Intersindical left the Congress at the end. The Conlutas proposals were passed, but without Intersindical participation going forward.

The deepest reason for the failure to unite is likely that major union initiatives seldom succeed without a working class in dramatic motion. There is no strike wave in Brazil today, and 80% of workers voted for Lula.

Conlutas and Intersindical may still unite. Without unity, each side will lose key local union elections and growth opportunities. Despite the PSTU’s and PSOL’s support for different presidential candidates, their socialist politics are not different enough to justify a failure to unite the unions. In spite of all, the day after the Congress an inspiring meeting for international guests went ahead–co-chaired by members of Conlutas and Intersindical.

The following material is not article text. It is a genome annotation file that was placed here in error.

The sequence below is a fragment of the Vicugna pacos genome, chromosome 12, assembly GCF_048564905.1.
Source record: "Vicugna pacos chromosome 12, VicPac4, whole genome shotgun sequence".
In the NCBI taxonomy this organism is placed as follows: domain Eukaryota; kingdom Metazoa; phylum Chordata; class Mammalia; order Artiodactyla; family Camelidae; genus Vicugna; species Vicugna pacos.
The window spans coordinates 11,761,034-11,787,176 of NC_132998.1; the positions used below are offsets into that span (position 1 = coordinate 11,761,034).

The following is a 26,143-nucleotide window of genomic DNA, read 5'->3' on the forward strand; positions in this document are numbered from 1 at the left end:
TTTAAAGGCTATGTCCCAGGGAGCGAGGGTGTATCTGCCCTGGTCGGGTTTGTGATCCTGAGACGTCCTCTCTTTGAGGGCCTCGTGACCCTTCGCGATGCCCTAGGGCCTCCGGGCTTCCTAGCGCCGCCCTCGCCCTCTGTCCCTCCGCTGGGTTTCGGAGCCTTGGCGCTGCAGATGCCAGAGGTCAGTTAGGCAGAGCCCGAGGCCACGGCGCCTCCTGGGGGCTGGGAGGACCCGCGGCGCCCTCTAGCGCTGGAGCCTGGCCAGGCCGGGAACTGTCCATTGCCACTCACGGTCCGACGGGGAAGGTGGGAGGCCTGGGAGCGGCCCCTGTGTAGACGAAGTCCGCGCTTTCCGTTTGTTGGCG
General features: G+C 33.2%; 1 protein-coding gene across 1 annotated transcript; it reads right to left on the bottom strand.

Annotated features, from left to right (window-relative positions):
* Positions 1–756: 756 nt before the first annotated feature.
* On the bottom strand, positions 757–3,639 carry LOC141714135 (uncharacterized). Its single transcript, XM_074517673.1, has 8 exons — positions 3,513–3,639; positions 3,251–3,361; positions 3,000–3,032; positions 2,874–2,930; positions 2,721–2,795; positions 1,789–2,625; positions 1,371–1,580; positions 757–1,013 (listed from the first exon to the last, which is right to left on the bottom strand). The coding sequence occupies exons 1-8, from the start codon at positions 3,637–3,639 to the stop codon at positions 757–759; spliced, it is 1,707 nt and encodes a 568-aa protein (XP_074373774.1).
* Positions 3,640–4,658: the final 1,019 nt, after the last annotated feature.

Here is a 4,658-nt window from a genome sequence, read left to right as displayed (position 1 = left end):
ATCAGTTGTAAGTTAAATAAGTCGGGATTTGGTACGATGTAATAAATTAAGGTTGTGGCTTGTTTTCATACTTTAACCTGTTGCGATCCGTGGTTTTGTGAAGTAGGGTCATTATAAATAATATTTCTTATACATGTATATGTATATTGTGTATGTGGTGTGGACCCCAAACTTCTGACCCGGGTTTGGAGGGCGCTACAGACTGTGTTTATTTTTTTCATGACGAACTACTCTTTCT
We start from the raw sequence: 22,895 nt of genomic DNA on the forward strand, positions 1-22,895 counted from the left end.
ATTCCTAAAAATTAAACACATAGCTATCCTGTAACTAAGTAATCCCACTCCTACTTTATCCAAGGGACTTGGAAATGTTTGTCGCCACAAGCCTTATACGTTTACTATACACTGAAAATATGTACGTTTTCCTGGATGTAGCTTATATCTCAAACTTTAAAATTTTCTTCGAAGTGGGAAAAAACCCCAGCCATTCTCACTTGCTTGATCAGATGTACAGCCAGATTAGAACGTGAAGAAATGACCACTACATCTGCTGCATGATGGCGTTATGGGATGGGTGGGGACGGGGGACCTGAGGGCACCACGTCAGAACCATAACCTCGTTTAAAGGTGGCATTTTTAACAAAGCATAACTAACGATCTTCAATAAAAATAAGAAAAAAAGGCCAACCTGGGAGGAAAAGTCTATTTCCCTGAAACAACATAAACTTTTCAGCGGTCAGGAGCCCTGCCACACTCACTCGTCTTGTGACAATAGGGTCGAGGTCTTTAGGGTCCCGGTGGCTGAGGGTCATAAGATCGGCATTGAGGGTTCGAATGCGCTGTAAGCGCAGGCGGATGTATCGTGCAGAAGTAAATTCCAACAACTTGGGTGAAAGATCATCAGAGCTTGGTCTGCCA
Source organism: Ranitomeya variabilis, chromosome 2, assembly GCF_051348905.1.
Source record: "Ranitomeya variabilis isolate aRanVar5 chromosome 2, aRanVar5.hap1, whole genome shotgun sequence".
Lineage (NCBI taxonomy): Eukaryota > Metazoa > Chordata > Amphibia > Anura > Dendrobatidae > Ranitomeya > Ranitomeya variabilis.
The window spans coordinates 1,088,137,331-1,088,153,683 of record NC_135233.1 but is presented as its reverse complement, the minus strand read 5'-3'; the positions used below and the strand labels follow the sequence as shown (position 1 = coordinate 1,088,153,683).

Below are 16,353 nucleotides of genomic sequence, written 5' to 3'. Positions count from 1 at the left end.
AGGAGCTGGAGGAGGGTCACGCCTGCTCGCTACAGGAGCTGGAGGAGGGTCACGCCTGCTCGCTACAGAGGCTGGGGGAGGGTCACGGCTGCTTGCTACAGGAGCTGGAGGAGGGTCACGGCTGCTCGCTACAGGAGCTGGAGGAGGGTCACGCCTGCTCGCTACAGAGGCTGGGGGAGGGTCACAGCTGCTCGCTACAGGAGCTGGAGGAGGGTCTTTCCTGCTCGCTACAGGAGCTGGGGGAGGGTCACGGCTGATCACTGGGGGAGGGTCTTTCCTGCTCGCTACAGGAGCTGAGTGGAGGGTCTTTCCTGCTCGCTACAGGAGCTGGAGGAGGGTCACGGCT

Unions’ response to Lula… and to Bush-Obama?

Like Lula in Brazil, Obama in the US disappoints the progressive labor movement while pretending to stand for progressive “change.” Obama gives mere lip service to the Employee Free Choice Act, imposes contract concessions at GM and Chrysler, and doesn’t even nod toward single-payer health care. He disappoints civil rights activists, goes to war against teachers’ unions, and makes Bush’s wars his own.

Could US labor respond by founding a new labor federation—a “new CIO”, something like the one created in the 1930s? As in Brazil, there is not now enough labor action in the US. But one model could be the militant unionism of the UE (United Electrical Workers). The UE won a Dec. 2008 sit-down strike with community support in Chicago and is known for its international solidarity in action. In any event, contrary to what we are taught, progressive US workers are not alone in the world in our problems and goals.

by Ron Lare, retired, UAW Local 600